Last day of Finals: Good Luck and Have a Great Summer!

Kari and I were walking Mathilde last night when we bumped into several students studying for their last exams or finishing up their final papers. It was a beautiful day, just the hardest time to keep you nose in a book or your hands on the computer keyboard. The Wes students we saw were doing just that, but also looking forward to a break. Some will start summer session after Commencement to take a class they really need for their majors or to grab an elective they hadn’t had time for during the regular semesters. There is still room in some summer session courses, and you can access them here and on Wesmaps.

Professors don’t tend to sit out on Foss Hill reading, and this time of year most are super busy reading papers and grading exams. Many on our faculty double down on their research efforts during the summer, going more deeply into their fields of specialization or expanding their intellectual horizons by turning to new subjects. These sorts of research endeavors invariably find their ways back into the classroom, connecting teaching and scholarship in a very virtuous circle.

I’ve got papers to grade myself! If YOU have the time, check out these videos of Wesleyan faculty members. Happy almost-summer!


Check Out SWERVED and Good Luck on Finals!

Thanks to the suggestion of some parents, over the weekend I’ve been checking out the wonderful Wesleyan student website, It’s a great collection of creative work in a variety of media. As I explored photography and video and listened to cuts on the “Sound” section, my admiration for our students’ work grew with each click.

We’re now in the final days of the semester, so I’d like to wish all our students the best of luck with finals! I’m looking forward to a fabulous Commencement/Reunion Weekend, as we honor the class of 2012 along with Senator Michael Bennet ’87, Planned Parenthood head Cecile Richards ‘P13, and artist Glenn Ligon ’82. We’ll also be honoring President Douglas Bennet ’59,  P’87, P’94 and his family by re-naming Fauver Frosh Bennet Hall.

I have an extra graduation ceremony to attend this year. I’m proud to be receiving an honorary doctorate from Eastern Connecticut State University this week. I give the Commencement Address tomorrow in Hartford for our state’s public liberal arts university.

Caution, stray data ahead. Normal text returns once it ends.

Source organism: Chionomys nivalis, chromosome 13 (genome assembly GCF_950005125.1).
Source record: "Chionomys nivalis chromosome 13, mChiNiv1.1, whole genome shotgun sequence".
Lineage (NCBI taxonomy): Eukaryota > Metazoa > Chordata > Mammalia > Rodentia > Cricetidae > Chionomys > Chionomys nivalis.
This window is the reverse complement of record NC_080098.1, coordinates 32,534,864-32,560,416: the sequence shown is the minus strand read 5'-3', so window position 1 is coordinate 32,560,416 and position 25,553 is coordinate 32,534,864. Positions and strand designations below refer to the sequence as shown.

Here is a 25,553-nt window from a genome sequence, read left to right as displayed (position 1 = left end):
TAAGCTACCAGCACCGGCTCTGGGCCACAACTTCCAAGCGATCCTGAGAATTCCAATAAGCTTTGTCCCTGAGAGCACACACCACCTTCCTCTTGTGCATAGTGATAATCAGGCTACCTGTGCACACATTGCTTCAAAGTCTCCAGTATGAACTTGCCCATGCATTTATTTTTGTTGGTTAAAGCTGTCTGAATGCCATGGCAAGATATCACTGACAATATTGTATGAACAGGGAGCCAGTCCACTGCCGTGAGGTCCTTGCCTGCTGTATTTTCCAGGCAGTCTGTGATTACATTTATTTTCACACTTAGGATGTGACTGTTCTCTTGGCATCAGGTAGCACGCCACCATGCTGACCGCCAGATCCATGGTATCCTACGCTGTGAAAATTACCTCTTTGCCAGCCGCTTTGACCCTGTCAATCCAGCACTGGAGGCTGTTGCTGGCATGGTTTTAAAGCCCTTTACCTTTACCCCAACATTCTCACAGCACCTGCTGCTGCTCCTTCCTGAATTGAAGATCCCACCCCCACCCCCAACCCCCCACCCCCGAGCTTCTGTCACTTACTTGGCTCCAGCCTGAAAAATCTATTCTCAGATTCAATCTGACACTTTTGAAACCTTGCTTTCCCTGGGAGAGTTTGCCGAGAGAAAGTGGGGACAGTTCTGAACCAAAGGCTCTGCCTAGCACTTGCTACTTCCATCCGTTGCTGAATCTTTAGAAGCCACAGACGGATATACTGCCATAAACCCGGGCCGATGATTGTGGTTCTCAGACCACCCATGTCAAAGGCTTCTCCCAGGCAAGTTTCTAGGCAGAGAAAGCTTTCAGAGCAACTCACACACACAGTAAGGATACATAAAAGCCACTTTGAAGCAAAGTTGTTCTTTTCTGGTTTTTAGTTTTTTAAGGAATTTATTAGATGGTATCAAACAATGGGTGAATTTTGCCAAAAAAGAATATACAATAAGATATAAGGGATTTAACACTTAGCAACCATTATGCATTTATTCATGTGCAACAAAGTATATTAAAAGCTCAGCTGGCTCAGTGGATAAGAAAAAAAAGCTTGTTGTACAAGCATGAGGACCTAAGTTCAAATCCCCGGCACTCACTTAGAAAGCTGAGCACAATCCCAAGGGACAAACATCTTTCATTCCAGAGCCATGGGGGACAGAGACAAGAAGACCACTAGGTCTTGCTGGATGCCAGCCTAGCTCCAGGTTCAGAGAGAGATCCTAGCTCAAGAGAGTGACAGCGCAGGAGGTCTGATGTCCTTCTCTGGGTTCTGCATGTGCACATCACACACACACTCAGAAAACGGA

Kari and I hope to spend lots of time during the next few months in the Berkshires (where I am supposed to make progress on a book project). Recently, I sat down with the head of our local NPR affiliate for an interview about Wesleyan, Freud, memory and history…

Summertime is almost here…

Approaching the Finish Line

The last week has been a whirlwind of opportunities to see some of the best of student work at Wesleyan. I’ve enjoyed seeing the senior theses art exhibitions as they’ve gone up in the Zilkha Gallery (and there’s a greatest hits version now), and it is fun to see the work of this term’s drawing and painting students in their work spaces. Tula Telfair’s students will have work on display today, and the photography exhibition of work collected for Wesleyan by the late Puffin D’Oench continues in Davison Gallery through Commencement. The Davison collection is one of the jewels of our Center for the Arts, and we recently hosted the Friends of the Davison for a reception at the President’s House. The group raises money to acquire new works of art, and they have really helped keep the collection an important resource for the university. You can check out their blog.

I strolled over to Russell House last week to listen to the writing prize winners read from their work. It was a revelation, and I was deeply moved by the stories, essays and poems I heard. The pride and affection of the writing faculty for their students was so clear, as was the support of our ever-growing community of writing students!

There has been lots of film, music and dance across the campus over the last several days, and Kari, Sophie and I were fortunate to witness much of it. From Rent to African drumming and dance, from a cappella groups to Mark Slobin’s Yiddish theater production, I’ve been hearing and seeing some stunning performances.